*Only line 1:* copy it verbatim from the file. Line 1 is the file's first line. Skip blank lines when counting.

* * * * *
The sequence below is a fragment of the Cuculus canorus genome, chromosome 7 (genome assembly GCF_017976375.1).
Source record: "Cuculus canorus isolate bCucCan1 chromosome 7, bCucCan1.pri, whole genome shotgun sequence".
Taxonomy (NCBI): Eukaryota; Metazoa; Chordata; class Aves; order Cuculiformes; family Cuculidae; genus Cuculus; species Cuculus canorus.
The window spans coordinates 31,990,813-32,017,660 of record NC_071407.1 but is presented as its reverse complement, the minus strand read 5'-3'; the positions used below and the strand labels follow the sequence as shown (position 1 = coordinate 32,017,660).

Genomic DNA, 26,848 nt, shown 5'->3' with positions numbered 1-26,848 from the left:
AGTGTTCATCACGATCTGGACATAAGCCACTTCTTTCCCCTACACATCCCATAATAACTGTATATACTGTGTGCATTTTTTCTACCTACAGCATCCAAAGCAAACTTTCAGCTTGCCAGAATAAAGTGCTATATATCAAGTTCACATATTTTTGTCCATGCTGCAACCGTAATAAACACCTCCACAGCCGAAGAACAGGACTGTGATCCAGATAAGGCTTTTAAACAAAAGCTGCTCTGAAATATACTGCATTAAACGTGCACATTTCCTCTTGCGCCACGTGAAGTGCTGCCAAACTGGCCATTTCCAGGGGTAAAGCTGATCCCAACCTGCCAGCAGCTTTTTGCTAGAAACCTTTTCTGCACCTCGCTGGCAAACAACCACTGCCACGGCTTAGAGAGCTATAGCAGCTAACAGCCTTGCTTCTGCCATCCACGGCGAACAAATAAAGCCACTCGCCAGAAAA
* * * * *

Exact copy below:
The sequence below is a fragment of the Cuculus canorus genome, chromosome 7 (genome assembly GCF_017976375.1).